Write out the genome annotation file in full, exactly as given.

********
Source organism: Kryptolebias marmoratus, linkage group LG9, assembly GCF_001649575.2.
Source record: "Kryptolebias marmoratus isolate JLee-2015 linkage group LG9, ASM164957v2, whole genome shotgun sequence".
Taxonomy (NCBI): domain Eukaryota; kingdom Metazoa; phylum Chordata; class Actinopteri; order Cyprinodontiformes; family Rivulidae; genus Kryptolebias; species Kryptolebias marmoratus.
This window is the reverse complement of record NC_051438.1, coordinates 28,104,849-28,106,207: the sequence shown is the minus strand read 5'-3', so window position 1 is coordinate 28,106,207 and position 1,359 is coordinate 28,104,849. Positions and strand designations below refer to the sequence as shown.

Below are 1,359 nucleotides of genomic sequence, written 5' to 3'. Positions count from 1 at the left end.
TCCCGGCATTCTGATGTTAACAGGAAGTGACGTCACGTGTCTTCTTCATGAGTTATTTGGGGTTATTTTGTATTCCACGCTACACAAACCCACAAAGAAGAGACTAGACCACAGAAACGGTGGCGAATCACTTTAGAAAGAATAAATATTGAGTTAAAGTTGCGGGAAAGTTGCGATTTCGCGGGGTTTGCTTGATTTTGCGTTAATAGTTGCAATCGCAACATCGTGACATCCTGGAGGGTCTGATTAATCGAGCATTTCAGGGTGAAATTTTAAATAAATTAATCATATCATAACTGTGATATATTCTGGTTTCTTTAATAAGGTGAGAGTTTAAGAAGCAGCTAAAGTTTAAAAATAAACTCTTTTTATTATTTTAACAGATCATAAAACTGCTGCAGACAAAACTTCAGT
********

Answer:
Source organism: Kryptolebias marmoratus, linkage group LG9, assembly GCF_001649575.2.
Source record: "Kryptolebias marmoratus isolate JLee-2015 linkage group LG9, ASM164957v2, whole genome shotgun sequence".
Taxonomy (NCBI): domain Eukaryota; kingdom Metazoa; phylum Chordata; class Actinopteri; order Cyprinodontiformes; family Rivulidae; genus Kryptolebias; species Kryptolebias marmoratus.
This window is the reverse complement of record NC_051438.1, coordinates 28,104,849-28,106,207: the sequence shown is the minus strand read 5'-3', so window position 1 is coordinate 28,106,207 and position 1,359 is coordinate 28,104,849. Positions and strand designations below refer to the sequence as shown.

Below are 1,359 nucleotides of genomic sequence, written 5' to 3'. Positions count from 1 at the left end.
TCCCGGCATTCTGATGTTAACAGGAAGTGACGTCACGTGTCTTCTTCATGAGTTATTTGGGGTTATTTTGTATTCCACGCTACACAAACCCACAAAGAAGAGACTAGACCACAGAAACGGTGGCGAATCACTTTAGAAAGAATAAATATTGAGTTAAAGTTGCGGGAAAGTTGCGATTTCGCGGGGTTTGCTTGATTTTGCGTTAATAGTTGCAATCGCAACATCGTGACATCCTGGAGGGTCTGATTAATCGAGCATTTCAGGGTGAAATTTTAAATAAATTAATCATATCATAACTGTGATATATTCTGGTTTCTTTAATAAGGTGAGAGTTTAAGAAGCAGCTAAAGTTTAAAAATAAACTCTTTTTATTATTTTAACAGATCATAAAACTGCTGCAGACAAAACTTCAGT